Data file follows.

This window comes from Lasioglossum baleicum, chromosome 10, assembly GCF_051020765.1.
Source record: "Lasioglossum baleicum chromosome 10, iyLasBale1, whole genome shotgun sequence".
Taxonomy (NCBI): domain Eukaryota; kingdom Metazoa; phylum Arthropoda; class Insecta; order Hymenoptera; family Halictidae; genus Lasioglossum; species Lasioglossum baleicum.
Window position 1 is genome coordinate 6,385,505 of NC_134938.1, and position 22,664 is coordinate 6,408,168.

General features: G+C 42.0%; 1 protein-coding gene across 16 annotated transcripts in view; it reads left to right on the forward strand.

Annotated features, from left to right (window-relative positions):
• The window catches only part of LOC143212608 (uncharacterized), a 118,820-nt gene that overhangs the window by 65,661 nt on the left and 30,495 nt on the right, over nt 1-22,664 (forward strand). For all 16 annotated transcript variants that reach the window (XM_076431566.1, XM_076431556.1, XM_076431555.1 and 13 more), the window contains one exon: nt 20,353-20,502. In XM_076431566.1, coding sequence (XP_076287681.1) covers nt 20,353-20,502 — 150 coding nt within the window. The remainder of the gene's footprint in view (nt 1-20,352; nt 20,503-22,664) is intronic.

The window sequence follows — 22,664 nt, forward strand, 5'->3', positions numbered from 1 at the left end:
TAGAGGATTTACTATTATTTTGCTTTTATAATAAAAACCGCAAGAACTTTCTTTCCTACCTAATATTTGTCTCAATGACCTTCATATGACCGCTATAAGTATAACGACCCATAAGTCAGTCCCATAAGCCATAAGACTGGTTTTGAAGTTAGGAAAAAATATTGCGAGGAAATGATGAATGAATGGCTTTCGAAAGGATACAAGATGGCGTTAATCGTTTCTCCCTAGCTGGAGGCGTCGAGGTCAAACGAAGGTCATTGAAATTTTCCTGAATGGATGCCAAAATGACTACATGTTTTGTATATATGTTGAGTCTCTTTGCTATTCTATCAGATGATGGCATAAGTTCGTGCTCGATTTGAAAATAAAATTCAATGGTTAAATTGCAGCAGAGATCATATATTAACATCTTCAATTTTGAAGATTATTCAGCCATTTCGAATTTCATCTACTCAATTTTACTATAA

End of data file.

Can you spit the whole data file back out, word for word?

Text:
This window comes from Lasioglossum baleicum, chromosome 10, assembly GCF_051020765.1.
Source record: "Lasioglossum baleicum chromosome 10, iyLasBale1, whole genome shotgun sequence".
Taxonomy (NCBI): domain Eukaryota; kingdom Metazoa; phylum Arthropoda; class Insecta; order Hymenoptera; family Halictidae; genus Lasioglossum; species Lasioglossum baleicum.
Window position 1 is genome coordinate 6,385,505 of NC_134938.1, and position 22,664 is coordinate 6,408,168.

General features: G+C 42.0%; 1 protein-coding gene across 16 annotated transcripts in view; it reads left to right on the forward strand.

Annotated features, from left to right (window-relative positions):
• The window catches only part of LOC143212608 (uncharacterized), a 118,820-nt gene that overhangs the window by 65,661 nt on the left and 30,495 nt on the right, over nt 1-22,664 (forward strand). For all 16 annotated transcript variants that reach the window (XM_076431566.1, XM_076431556.1, XM_076431555.1 and 13 more), the window contains one exon: nt 20,353-20,502. In XM_076431566.1, coding sequence (XP_076287681.1) covers nt 20,353-20,502 — 150 coding nt within the window. The remainder of the gene's footprint in view (nt 1-20,352; nt 20,503-22,664) is intronic.

The window sequence follows — 22,664 nt, forward strand, 5'->3', positions numbered from 1 at the left end:
TAGAGGATTTACTATTATTTTGCTTTTATAATAAAAACCGCAAGAACTTTCTTTCCTACCTAATATTTGTCTCAATGACCTTCATATGACCGCTATAAGTATAACGACCCATAAGTCAGTCCCATAAGCCATAAGACTGGTTTTGAAGTTAGGAAAAAATATTGCGAGGAAATGATGAATGAATGGCTTTCGAAAGGATACAAGATGGCGTTAATCGTTTCTCCCTAGCTGGAGGCGTCGAGGTCAAACGAAGGTCATTGAAATTTTCCTGAATGGATGCCAAAATGACTACATGTTTTGTATATATGTTGAGTCTCTTTGCTATTCTATCAGATGATGGCATAAGTTCGTGCTCGATTTGAAAATAAAATTCAATGGTTAAATTGCAGCAGAGATCATATATTAACATCTTCAATTTTGAAGATTATTCAGCCATTTCGAATTTCATCTACTCAATTTTACTATAA